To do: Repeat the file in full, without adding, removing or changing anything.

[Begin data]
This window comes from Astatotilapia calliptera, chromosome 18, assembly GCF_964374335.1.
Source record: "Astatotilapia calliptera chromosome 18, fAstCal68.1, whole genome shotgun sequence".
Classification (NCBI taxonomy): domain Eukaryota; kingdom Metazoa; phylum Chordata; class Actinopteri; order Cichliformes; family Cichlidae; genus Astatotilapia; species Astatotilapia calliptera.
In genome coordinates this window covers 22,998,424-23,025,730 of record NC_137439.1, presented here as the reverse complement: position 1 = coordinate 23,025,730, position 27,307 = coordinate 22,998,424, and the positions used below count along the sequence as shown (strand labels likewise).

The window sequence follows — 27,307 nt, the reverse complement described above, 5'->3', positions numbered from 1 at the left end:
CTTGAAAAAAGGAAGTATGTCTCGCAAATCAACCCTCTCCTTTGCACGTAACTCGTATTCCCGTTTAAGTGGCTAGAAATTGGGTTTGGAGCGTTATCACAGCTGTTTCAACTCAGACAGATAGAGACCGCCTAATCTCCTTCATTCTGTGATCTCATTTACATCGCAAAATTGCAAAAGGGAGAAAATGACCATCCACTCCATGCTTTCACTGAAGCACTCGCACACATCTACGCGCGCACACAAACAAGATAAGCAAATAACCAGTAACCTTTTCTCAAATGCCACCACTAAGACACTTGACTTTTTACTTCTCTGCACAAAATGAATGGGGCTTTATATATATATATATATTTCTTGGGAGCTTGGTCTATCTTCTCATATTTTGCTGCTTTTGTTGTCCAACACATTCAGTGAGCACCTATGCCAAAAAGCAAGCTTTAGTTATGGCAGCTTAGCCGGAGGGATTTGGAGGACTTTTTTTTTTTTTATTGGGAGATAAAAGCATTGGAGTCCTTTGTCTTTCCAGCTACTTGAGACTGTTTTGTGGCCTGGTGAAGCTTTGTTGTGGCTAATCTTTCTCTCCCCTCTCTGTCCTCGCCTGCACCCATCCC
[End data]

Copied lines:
This window comes from Astatotilapia calliptera, chromosome 18, assembly GCF_964374335.1.
Source record: "Astatotilapia calliptera chromosome 18, fAstCal68.1, whole genome shotgun sequence".
Classification (NCBI taxonomy): domain Eukaryota; kingdom Metazoa; phylum Chordata; class Actinopteri; order Cichliformes; family Cichlidae; genus Astatotilapia; species Astatotilapia calliptera.
In genome coordinates this window covers 22,998,424-23,025,730 of record NC_137439.1, presented here as the reverse complement: position 1 = coordinate 23,025,730, position 27,307 = coordinate 22,998,424, and the positions used below count along the sequence as shown (strand labels likewise).

The window sequence follows — 27,307 nt, the reverse complement described above, 5'->3', positions numbered from 1 at the left end:
CTTGAAAAAAGGAAGTATGTCTCGCAAATCAACCCTCTCCTTTGCACGTAACTCGTATTCCCGTTTAAGTGGCTAGAAATTGGGTTTGGAGCGTTATCACAGCTGTTTCAACTCAGACAGATAGAGACCGCCTAATCTCCTTCATTCTGTGATCTCATTTACATCGCAAAATTGCAAAAGGGAGAAAATGACCATCCACTCCATGCTTTCACTGAAGCACTCGCACACATCTACGCGCGCACACAAACAAGATAAGCAAATAACCAGTAACCTTTTCTCAAATGCCACCACTAAGACACTTGACTTTTTACTTCTCTGCACAAAATGAATGGGGCTTTATATATATATATATATTTCTTGGGAGCTTGGTCTATCTTCTCATATTTTGCTGCTTTTGTTGTCCAACACATTCAGTGAGCACCTATGCCAAAAAGCAAGCTTTAGTTATGGCAGCTTAGCCGGAGGGATTTGGAGGACTTTTTTTTTTTTTATTGGGAGATAAAAGCATTGGAGTCCTTTGTCTTTCCAGCTACTTGAGACTGTTTTGTGGCCTGGTGAAGCTTTGTTGTGGCTAATCTTTCTCTCCCCTCTCTGTCCTCGCCTGCACCCATCCC